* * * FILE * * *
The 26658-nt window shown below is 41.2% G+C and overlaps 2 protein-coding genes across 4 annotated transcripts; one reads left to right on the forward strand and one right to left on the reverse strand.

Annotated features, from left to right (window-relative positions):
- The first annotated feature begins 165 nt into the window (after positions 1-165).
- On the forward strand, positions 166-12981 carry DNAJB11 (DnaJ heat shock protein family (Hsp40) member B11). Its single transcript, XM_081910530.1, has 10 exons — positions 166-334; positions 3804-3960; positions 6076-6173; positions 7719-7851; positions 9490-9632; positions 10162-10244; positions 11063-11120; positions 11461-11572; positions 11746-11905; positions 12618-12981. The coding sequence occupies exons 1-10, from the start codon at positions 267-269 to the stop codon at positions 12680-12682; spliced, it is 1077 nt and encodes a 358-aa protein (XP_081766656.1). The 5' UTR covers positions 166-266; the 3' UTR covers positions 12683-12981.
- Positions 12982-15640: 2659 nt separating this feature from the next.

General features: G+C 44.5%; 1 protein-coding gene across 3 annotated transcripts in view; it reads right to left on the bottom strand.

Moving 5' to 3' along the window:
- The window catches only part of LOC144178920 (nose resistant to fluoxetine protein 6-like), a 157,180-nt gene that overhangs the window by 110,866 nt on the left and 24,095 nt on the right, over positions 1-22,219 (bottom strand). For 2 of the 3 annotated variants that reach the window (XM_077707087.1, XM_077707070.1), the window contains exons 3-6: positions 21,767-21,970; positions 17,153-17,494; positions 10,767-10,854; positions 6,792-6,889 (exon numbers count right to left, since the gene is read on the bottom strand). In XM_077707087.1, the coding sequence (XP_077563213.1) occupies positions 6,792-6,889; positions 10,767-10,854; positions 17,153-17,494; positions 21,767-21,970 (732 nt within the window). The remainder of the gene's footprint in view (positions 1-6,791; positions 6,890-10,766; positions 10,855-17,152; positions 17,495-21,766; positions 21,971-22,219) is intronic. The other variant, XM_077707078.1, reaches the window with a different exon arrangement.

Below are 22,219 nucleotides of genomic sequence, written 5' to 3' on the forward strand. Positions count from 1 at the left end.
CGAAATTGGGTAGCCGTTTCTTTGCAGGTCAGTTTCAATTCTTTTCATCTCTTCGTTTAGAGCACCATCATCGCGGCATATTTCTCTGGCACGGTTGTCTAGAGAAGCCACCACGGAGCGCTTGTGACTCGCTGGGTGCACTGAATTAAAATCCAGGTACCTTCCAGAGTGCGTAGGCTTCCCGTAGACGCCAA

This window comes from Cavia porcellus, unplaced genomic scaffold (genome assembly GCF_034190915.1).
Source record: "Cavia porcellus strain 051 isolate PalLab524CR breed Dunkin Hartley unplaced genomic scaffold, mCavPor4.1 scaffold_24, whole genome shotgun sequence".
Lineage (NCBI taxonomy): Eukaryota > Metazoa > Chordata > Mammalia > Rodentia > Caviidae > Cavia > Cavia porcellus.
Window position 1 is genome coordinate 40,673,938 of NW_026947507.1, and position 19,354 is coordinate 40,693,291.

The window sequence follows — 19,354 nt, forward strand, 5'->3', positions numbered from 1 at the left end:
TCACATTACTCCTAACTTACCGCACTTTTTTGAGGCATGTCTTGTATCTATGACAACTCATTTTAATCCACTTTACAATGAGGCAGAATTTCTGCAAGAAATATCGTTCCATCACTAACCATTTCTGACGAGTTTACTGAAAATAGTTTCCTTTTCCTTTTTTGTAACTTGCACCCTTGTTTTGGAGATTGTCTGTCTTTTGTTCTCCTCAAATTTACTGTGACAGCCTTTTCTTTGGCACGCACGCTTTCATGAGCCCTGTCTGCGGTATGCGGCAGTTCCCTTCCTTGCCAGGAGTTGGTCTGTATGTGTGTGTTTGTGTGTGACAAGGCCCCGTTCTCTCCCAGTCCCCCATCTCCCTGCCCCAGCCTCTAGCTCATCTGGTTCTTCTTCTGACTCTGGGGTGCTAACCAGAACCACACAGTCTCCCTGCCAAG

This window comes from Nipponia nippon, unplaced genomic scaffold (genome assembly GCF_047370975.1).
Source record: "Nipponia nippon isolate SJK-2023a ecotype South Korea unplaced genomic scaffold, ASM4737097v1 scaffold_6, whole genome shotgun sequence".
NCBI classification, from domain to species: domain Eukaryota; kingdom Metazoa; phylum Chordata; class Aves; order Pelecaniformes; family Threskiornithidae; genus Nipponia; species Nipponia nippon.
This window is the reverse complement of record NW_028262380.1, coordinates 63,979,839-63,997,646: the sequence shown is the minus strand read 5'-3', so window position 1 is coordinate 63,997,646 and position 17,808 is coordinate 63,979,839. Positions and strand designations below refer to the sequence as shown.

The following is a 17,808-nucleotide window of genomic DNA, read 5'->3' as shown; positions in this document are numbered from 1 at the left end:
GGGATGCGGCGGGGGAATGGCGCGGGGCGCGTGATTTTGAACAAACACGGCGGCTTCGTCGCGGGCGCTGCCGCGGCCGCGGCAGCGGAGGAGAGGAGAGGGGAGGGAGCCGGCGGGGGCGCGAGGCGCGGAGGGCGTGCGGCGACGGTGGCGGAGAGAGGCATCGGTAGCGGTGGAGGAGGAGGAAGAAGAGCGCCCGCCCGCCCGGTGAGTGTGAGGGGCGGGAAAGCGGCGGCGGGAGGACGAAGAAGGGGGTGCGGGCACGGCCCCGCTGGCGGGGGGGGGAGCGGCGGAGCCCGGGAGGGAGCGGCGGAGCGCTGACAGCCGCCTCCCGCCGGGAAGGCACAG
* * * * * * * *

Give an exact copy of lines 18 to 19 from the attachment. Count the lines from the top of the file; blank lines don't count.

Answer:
Source record: "Nipponia nippon isolate SJK-2023a ecotype South Korea unplaced genomic scaffold, ASM4737097v1 scaffold_6, whole genome shotgun sequence".
NCBI classification, from domain to species: domain Eukaryota; kingdom Metazoa; phylum Chordata; class Aves; order Pelecaniformes; family Threskiornithidae; genus Nipponia; species Nipponia nippon.